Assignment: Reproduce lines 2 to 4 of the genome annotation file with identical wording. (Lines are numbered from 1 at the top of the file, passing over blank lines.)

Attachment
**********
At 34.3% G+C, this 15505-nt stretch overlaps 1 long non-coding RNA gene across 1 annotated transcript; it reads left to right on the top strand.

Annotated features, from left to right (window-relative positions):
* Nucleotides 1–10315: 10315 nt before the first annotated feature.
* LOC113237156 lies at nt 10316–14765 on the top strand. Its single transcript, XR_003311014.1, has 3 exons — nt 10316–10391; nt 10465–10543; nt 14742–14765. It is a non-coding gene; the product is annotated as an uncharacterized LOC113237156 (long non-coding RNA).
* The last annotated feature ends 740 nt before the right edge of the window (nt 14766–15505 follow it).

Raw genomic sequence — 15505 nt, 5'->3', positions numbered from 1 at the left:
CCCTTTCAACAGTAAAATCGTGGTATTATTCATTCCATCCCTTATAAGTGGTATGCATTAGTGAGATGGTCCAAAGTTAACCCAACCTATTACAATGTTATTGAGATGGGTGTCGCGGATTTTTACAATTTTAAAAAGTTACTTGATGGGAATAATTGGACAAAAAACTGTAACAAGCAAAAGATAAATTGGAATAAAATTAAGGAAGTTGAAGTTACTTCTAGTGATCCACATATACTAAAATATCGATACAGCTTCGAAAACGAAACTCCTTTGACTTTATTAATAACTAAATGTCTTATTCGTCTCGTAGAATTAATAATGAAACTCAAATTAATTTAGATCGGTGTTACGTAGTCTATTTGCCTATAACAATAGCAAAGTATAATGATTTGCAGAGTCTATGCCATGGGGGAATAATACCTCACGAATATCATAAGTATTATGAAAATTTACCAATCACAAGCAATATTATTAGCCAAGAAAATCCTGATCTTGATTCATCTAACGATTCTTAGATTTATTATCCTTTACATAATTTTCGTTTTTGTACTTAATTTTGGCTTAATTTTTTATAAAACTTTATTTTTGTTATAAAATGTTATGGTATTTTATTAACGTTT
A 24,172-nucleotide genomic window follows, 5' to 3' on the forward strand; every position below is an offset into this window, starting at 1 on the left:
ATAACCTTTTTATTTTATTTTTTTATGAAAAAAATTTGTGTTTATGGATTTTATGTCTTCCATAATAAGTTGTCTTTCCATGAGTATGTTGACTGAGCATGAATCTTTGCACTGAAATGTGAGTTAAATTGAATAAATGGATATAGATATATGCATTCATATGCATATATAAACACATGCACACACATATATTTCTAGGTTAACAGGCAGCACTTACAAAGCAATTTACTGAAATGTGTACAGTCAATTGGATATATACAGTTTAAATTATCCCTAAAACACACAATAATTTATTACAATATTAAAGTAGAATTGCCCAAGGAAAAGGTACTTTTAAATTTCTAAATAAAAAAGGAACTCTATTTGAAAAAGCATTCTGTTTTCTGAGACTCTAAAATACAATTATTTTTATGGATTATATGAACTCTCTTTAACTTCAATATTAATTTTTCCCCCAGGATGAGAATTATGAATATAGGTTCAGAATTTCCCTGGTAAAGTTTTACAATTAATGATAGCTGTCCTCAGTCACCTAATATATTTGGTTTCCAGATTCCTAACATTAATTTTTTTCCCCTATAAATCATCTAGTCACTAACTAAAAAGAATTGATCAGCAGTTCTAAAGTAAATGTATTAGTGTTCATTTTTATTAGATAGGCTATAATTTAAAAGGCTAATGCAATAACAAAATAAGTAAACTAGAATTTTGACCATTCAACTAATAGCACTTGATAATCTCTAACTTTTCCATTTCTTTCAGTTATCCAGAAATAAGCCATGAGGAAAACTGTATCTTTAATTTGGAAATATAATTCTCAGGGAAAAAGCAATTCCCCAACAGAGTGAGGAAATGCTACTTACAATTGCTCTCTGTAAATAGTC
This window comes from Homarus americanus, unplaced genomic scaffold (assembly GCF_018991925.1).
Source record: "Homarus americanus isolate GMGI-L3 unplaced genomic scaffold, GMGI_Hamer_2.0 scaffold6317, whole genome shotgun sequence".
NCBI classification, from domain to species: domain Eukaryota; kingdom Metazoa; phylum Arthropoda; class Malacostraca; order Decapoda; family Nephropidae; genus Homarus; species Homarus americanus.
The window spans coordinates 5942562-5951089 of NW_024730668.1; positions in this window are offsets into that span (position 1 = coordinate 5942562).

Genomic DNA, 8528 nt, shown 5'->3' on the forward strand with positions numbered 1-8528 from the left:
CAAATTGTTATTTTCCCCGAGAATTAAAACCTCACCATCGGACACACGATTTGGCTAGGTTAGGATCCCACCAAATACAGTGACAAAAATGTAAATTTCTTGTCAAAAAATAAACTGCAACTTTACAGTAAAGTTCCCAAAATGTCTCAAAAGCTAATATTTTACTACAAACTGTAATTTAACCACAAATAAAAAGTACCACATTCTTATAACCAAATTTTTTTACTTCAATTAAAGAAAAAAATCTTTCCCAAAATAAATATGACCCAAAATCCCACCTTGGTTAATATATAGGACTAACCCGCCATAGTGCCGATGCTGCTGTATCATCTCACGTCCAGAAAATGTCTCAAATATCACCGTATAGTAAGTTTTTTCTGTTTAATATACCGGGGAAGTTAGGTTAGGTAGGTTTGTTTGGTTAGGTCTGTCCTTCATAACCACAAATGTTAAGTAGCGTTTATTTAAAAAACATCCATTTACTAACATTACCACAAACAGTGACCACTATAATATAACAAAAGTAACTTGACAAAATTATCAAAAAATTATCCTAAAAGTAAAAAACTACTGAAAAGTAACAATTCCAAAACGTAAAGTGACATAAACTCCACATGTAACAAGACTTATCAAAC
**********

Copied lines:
Annotated features, from left to right (window-relative positions):
* Nucleotides 1–10315: 10315 nt before the first annotated feature.
* LOC113237156 lies at nt 10316–14765 on the top strand. Its single transcript, XR_003311014.1, has 3 exons — nt 10316–10391; nt 10465–10543; nt 14742–14765. It is a non-coding gene; the product is annotated as an uncharacterized LOC113237156 (long non-coding RNA).